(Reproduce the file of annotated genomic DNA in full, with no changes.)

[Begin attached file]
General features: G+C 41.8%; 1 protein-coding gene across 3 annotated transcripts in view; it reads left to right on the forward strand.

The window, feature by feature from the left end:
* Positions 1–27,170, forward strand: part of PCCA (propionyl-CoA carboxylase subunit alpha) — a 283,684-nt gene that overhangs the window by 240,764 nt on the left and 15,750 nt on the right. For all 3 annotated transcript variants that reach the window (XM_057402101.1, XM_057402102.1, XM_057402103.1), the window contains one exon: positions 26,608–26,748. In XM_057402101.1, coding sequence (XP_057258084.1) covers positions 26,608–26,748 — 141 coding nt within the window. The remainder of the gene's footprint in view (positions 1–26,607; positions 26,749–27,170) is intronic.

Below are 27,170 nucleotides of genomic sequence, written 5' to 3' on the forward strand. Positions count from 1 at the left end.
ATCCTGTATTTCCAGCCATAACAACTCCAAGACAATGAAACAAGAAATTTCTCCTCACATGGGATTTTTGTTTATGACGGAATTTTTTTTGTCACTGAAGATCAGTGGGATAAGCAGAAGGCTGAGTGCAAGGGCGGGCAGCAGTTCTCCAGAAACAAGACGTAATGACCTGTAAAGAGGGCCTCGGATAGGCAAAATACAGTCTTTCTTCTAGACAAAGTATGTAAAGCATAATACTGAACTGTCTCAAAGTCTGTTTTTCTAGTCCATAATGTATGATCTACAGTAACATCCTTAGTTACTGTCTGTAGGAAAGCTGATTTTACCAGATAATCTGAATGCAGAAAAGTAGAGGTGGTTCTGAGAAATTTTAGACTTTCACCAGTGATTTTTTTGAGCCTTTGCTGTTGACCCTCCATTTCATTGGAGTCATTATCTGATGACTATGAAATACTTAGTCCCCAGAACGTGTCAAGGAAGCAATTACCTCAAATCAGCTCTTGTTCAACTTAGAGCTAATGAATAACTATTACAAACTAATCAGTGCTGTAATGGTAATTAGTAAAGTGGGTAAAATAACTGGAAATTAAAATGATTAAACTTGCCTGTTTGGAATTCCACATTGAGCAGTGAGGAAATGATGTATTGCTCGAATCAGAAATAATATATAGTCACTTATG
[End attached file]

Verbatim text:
General features: G+C 41.8%; 1 protein-coding gene across 3 annotated transcripts in view; it reads left to right on the forward strand.

The window, feature by feature from the left end:
* Positions 1–27,170, forward strand: part of PCCA (propionyl-CoA carboxylase subunit alpha) — a 283,684-nt gene that overhangs the window by 240,764 nt on the left and 15,750 nt on the right. For all 3 annotated transcript variants that reach the window (XM_057402101.1, XM_057402102.1, XM_057402103.1), the window contains one exon: positions 26,608–26,748. In XM_057402101.1, coding sequence (XP_057258084.1) covers positions 26,608–26,748 — 141 coding nt within the window. The remainder of the gene's footprint in view (positions 1–26,607; positions 26,749–27,170) is intronic.

Below are 27,170 nucleotides of genomic sequence, written 5' to 3' on the forward strand. Positions count from 1 at the left end.
ATCCTGTATTTCCAGCCATAACAACTCCAAGACAATGAAACAAGAAATTTCTCCTCACATGGGATTTTTGTTTATGACGGAATTTTTTTTGTCACTGAAGATCAGTGGGATAAGCAGAAGGCTGAGTGCAAGGGCGGGCAGCAGTTCTCCAGAAACAAGACGTAATGACCTGTAAAGAGGGCCTCGGATAGGCAAAATACAGTCTTTCTTCTAGACAAAGTATGTAAAGCATAATACTGAACTGTCTCAAAGTCTGTTTTTCTAGTCCATAATGTATGATCTACAGTAACATCCTTAGTTACTGTCTGTAGGAAAGCTGATTTTACCAGATAATCTGAATGCAGAAAAGTAGAGGTGGTTCTGAGAAATTTTAGACTTTCACCAGTGATTTTTTTGAGCCTTTGCTGTTGACCCTCCATTTCATTGGAGTCATTATCTGATGACTATGAAATACTTAGTCCCCAGAACGTGTCAAGGAAGCAATTACCTCAAATCAGCTCTTGTTCAACTTAGAGCTAATGAATAACTATTACAAACTAATCAGTGCTGTAATGGTAATTAGTAAAGTGGGTAAAATAACTGGAAATTAAAATGATTAAACTTGCCTGTTTGGAATTCCACATTGAGCAGTGAGGAAATGATGTATTGCTCGAATCAGAAATAATATATAGTCACTTATG